Food Stamp Program and Consumption Choices
Publisher(s): National Bureau of Economic Research
Type: White Paper
This paper is from a series of policy papers on obesity published by the National Bureau of Economic Research. The authors examine whether the federal Food Stamp Program (FSP), the largest food program in the country, affects consumption patterns in families headed by single mothers with a high school education or less. One of the reasons for examining the FSP is that the families it was designed to serve—low-income Americans—are now experiencing some of the highest rates of obesity in the United States. Specifically, this study investigates whether changes to the FSP’s social policies have influenced food expenditures in low-income families; and how changes to incentives for participation in the FSP, such as simplified certification and welfare reform, affected food expenditures in low-income families. Study families were compared to controls who were not food stamp recipients. Data for this study were drawn from the Consumer Expenditure Surveys for 1994–2004.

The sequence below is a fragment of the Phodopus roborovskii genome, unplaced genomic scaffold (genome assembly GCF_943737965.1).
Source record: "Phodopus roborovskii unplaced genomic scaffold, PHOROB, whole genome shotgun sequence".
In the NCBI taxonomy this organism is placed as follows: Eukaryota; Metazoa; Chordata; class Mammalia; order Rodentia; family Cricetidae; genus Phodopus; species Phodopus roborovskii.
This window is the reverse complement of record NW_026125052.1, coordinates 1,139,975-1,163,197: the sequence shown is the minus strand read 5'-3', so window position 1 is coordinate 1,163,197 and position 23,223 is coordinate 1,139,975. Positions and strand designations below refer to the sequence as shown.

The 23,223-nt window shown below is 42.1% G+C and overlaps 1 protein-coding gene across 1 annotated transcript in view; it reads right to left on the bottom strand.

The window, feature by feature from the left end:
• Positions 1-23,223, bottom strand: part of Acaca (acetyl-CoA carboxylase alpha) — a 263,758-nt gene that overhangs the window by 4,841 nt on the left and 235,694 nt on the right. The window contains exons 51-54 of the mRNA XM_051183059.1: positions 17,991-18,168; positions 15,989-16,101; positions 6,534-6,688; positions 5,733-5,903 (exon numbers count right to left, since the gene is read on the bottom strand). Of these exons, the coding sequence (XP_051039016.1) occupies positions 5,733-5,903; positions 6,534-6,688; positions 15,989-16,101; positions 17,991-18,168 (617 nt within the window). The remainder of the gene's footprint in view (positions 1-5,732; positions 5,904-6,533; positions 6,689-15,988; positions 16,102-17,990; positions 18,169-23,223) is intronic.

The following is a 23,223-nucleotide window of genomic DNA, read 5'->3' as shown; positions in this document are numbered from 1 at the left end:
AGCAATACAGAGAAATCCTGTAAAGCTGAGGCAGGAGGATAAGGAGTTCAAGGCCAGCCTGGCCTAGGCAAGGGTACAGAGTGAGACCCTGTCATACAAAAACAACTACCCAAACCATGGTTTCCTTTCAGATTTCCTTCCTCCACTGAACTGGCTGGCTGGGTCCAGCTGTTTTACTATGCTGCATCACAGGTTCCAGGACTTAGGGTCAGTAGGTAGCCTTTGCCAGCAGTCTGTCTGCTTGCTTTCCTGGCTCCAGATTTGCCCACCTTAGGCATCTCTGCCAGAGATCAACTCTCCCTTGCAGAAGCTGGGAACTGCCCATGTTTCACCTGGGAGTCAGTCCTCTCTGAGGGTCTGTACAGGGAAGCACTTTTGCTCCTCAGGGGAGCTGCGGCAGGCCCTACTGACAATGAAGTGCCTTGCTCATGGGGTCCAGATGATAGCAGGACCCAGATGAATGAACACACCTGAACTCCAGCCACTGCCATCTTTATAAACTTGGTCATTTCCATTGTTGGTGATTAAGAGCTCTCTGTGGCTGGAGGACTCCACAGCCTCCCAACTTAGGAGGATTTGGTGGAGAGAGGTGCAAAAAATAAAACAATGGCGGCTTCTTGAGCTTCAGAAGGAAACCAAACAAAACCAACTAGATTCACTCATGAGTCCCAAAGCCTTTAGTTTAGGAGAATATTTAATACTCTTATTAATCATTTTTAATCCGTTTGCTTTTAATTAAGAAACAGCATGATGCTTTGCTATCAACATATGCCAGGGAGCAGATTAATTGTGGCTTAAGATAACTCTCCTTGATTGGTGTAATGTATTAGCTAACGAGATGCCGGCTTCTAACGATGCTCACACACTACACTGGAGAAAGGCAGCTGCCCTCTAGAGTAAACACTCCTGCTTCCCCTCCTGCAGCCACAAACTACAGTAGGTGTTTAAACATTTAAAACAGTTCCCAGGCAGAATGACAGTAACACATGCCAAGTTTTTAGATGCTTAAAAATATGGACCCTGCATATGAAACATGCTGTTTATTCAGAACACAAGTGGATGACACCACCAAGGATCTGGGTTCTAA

The authors broke food expenditures into nine specific categories: food at home, food away from home, cereals and bakery products, meat, dairy products, fruits and vegetables, nonalcoholic beverages and alcoholic beverages, and miscellaneous expenses on food. Most of the difference in food expenditure between food stamp recipients and nonrecipients was attributed to expenditure on foods while away from home. Analyses suggest that expansions in the food stamp program, measured by increases in participation in the FSP, did not appear to have a significant effect on total expenditure on food for households in this study. There also was weak evidence that the caseload increase was associated with an increase in expenditure on food away from home in low-educated single mother families. Similarly, changes to policies of the FSP such as simplifying the certification process, did not seem to have an effect on total food expenditure. Therefore, this study supports findings of earlier analyses that the Food Stamp Program does not have any statistically significant effect on food consumption.